At many colleges, students who are interested in science will enroll in multiple introductory courses, learning about genetics and chemistry and physics and computer programming as separate and largely unrelated disciplines. At Princeton, students have another option: the Integrated Science Curriculum (ISC). Four courses co-taught by multiple professors make up the integrated science curriculum — two classes in the fall, two in the spring.
“The labs have really been comprehensive,” said first-year student Bianca Swidler. “I feel like there’s been a great coverage of chemistry, physics, biology — it’s really hard to pick a favorite, like picking a favorite kid.” The photos below show ISC classroom and laboratory sessions. Each lab is spread across two weeks, to allow students time to learn new techniques and become comfortable applying them to research questions. Everyone pictured is a first-year student unless otherwise noted.
Lab 1: Reynolds numbers
Students drop spheres through clear liquids — a thick glycerin the first week, then water the second week — to measure the spheres’ falling speeds and calculate the Reynolds number of each fluid, a measure of its inertia and viscosity. In addition to introducing students to lab materials and techniques, the lab gives students an intuitive sense of how bacteria move through their thick, wet world. When students drop low-density aluminum balls through glycerin, the slow movement can be measured with just a ruler and a stopwatch. The students also use a motion-capture camera connected to lab computers to track the spheres’ descent from one frame to the next. The first week, they compare the computer-assisted measurements against those taken by hand. By the second week, when they drop steel balls through water, students depend on the camera and computer, as the dense beads fall quickly.
Lab 2: Electronics and solar power
During the first week of this two-part lab, students gain a fundamental grasp of circuitry. As their skills progress, the challenges get harder. By the second week, students make a nanocrystalline solar cell and build a circuit that can redirect the solar energy once it crosses a predetermined threshold. “It’s combining a little bit of chemistry and solar-cell engineering with circuitry and the physics behind that,” said Jennifer Gadd, a lecturer in chemistry and the Lewis-Sigler Institute for Integrative Genomics (LSI) who has been an ISC lab instructor for five years.
Lab 3: Fluorescent E. coli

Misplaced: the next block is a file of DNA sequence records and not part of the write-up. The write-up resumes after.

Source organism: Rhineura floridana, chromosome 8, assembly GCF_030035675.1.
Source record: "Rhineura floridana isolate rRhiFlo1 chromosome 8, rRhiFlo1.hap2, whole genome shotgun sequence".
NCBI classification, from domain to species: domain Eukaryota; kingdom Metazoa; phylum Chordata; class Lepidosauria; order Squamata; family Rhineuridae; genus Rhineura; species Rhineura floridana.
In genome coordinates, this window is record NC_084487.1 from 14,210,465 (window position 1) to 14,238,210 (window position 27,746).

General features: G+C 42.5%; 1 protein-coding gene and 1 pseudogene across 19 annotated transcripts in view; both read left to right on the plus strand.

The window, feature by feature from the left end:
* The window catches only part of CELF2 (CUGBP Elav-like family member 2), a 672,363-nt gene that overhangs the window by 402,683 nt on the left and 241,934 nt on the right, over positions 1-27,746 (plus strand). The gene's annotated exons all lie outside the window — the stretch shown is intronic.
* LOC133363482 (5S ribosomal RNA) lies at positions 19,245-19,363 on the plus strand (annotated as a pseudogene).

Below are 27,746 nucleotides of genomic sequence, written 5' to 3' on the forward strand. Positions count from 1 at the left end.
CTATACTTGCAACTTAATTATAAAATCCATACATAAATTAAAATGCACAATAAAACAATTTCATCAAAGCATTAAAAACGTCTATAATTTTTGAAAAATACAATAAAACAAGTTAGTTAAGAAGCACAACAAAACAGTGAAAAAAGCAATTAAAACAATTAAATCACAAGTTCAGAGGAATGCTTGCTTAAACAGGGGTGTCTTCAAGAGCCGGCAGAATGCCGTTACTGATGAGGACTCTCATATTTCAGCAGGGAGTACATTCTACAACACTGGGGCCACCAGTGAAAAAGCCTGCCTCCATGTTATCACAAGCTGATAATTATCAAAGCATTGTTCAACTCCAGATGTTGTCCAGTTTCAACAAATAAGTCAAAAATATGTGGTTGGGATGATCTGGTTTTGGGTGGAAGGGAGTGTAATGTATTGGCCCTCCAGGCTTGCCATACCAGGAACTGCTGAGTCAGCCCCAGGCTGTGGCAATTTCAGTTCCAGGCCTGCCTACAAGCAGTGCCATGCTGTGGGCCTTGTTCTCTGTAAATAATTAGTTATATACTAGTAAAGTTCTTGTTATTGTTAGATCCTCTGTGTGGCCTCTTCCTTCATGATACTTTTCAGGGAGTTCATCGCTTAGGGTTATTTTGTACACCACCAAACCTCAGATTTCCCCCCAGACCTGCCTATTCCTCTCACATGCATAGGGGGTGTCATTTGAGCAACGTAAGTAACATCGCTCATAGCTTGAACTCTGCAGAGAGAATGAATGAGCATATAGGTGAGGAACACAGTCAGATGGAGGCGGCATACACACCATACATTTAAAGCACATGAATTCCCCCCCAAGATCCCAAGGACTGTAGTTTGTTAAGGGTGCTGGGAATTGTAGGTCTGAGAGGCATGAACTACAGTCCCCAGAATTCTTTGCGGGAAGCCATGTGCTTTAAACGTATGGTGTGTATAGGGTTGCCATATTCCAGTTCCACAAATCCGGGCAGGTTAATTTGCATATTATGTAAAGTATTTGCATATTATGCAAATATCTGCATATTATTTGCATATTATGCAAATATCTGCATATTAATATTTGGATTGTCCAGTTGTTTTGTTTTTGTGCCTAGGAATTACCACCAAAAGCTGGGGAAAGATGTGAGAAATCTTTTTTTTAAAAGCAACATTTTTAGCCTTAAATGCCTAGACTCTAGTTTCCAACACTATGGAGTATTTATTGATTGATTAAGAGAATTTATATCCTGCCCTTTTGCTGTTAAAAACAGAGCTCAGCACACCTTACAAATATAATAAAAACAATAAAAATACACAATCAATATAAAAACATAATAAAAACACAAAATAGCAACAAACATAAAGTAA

In their first biology-focused lab, students examine the relationship between DNA (genes) and gene expression. They are given five “mystery samples” of E. coli bacteria, four of which carry the genetic instructions to produce mCherry, a fluorescent protein. As they work to identify their mystery samples, students must isolate DNA, run polymerase chain reactions (PCRs) to amplify the number of specific DNA segments, and use a fluorescent microscope.
“A number of us at Princeton believe that some of the most exciting science of the future will take place at the boundaries between the traditional scientific disciplines,” said Joshua Shaevitz, a professor of physics and LSI, who is one of the curriculum’s several professors. “We hope to train a new generation of young scientists who naturally bridge these topics, feeling equally at home deriving equations, working with living cells at the bench and programming sophisticated computer analysis algorithms.”
He added: “Conventional introductory science classes can obscure the connections between fields by using different language and symbols for the same quantities or concepts. Integrated science is our attempt to teach a comprehensive introduction to the scientific endeavor that stresses the links between disciplines in a mathematically rigorous way.”
The curriculum was first imagined about 15 years ago, when several faculty members got together to create a cohesive introduction to the natural sciences. “Part of the idea was, ‘How can we convey the depths of the different subjects while encouraging the students to see their potential, in the broadest possible terms?’” said William Bialek, the John Archibald Wheeler/Battelle Professor in Physics and LSI, one of the creators of the integrated curriculum. “If you wait too long to introduce students to that way of thinking, you make their job more difficult, and you make our job more difficult.”
By the end of the integrated science curriculum, the students have received an unusually thorough preparation, said co-instructor Quan Wang, an associate research scholar at LSI and lecturer in physics and LSI who has also taught at Stanford University and the University of New Mexico.
“Last year, one of the students from this class ended up working in my lab,” Wang said. “It was really amazing to see a freshman who had developed so many skills just from this class that are directly integrate-able into modern-day research. It was something I’ve never seen before.”